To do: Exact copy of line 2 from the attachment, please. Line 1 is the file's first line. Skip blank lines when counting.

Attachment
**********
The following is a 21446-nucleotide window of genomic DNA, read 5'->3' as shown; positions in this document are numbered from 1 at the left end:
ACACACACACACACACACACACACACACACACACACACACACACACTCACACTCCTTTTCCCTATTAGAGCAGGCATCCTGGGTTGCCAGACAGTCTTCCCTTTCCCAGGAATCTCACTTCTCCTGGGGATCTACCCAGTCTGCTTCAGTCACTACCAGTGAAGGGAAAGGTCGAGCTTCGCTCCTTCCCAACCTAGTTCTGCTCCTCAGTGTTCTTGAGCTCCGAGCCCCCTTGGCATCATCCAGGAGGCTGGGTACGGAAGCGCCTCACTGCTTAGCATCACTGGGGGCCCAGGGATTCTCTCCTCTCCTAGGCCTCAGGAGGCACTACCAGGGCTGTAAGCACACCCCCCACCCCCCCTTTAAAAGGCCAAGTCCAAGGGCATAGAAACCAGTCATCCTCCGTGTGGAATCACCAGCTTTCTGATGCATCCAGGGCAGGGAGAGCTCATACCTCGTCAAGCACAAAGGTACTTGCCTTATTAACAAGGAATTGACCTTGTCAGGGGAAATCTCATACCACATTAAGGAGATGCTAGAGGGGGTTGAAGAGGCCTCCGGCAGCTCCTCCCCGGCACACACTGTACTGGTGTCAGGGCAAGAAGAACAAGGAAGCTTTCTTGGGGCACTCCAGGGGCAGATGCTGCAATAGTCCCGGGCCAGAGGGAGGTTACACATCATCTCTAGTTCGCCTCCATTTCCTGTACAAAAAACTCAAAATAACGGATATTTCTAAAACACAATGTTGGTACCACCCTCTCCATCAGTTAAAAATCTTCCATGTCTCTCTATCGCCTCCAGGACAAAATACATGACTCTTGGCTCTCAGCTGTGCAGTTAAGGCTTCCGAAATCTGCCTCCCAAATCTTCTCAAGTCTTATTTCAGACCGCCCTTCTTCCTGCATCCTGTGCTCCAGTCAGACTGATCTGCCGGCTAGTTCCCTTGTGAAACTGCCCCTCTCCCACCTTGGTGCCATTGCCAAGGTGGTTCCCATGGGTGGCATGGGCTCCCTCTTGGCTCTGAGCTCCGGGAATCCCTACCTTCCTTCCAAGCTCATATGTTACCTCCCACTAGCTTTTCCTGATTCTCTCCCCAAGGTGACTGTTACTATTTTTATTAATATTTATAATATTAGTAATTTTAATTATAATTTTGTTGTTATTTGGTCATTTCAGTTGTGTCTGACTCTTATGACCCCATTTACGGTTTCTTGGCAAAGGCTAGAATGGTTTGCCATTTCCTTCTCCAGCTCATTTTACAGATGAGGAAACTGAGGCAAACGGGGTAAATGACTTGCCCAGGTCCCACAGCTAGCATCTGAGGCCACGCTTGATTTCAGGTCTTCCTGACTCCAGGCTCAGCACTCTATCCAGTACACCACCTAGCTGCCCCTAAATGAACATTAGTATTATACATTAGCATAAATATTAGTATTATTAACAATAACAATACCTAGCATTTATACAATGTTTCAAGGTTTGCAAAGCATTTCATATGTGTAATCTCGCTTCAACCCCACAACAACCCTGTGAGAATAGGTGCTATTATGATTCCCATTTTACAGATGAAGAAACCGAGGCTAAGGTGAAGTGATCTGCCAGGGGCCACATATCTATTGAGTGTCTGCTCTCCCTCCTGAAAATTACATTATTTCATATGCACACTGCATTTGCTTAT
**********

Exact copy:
ACACACACACACACACACACACACACACACACACACACACACACACTCACACTCCTTTTCCCTATTAGAGCAGGCATCCTGGGTTGCCAGACAGTCTTCCCTTTCCCAGGAATCTCACTTCTCCTGGGGATCTACCCAGTCTGCTTCAGTCACTACCAGTGAAGGGAAAGGTCGAGCTTCGCTCCTTCCCAACCTAGTTCTGCTCCTCAGTGTTCTTGAGCTCCGAGCCCCCTTGGCATCATCCAGGAGGCTGGGTACGGAAGCGCCTCACTGCTTAGCATCACTGGGGGCCCAGGGATTCTCTCCTCTCCTAGGCCTCAGGAGGCACTACCAGGGCTGTAAGCACACCCCCCACCCCCCCTTTAAAAGGCCAAGTCCAAGGGCATAGAAACCAGTCATCCTCCGTGTGGAATCACCAGCTTTCTGATGCATCCAGGGCAGGGAGAGCTCATACCTCGTCAAGCACAAAGGTACTTGCCTTATTAACAAGGAATTGACCTTGTCAGGGGAAATCTCATACCACATTAAGGAGATGCTAGAGGGGGTTGAAGAGGCCTCCGGCAGCTCCTCCCCGGCACACACTGTACTGGTGTCAGGGCAAGAAGAACAAGGAAGCTTTCTTGGGGCACTCCAGGGGCAGATGCTGCAATAGTCCCGGGCCAGAGGGAGGTTACACATCATCTCTAGTTCGCCTCCATTTCCTGTACAAAAAACTCAAAATAACGGATATTTCTAAAACACAATGTTGGTACCACCCTCTCCATCAGTTAAAAATCTTCCATGTCTCTCTATCGCCTCCAGGACAAAATACATGACTCTTGGCTCTCAGCTGTGCAGTTAAGGCTTCCGAAATCTGCCTCCCAAATCTTCTCAAGTCTTATTTCAGACCGCCCTTCTTCCTGCATCCTGTGCTCCAGTCAGACTGATCTGCCGGCTAGTTCCCTTGTGAAACTGCCCCTCTCCCACCTTGGTGCCATTGCCAAGGTGGTTCCCATGGGTGGCATGGGCTCCCTCTTGGCTCTGAGCTCCGGGAATCCCTACCTTCCTTCCAAGCTCATATGTTACCTCCCACTAGCTTTTCCTGATTCTCTCCCCAAGGTGACTGTTACTATTTTTATTAATATTTATAATATTAGTAATTTTAATTATAATTTTGTTGTTATTTGGTCATTTCAGTTGTGTCTGACTCTTATGACCCCATTTACGGTTTCTTGGCAAAGGCTAGAATGGTTTGCCATTTCCTTCTCCAGCTCATTTTACAGATGAGGAAACTGAGGCAAACGGGGTAAATGACTTGCCCAGGTCCCACAGCTAGCATCTGAGGCCACGCTTGATTTCAGGTCTTCCTGACTCCAGGCTCAGCACTCTATCCAGTACACCACCTAGCTGCCCCTAAATGAACATTAGTATTATACATTAGCATAAATATTAGTATTATTAACAATAACAATACCTAGCATTTATACAATGTTTCAAGGTTTGCAAAGCATTTCATATGTGTAATCTCGCTTCAACCCCACAACAACCCTGTGAGAATAGGTGCTATTATGATTCCCATTTTACAGATGAAGAAACCGAGGCTAAGGTGAAGTGATCTGCCAGGGGCCACATATCTATTGAGTGTCTGCTCTCCCTCCTGAAAATTACATTATTTCATATGCACACTGCATTTGCTTAT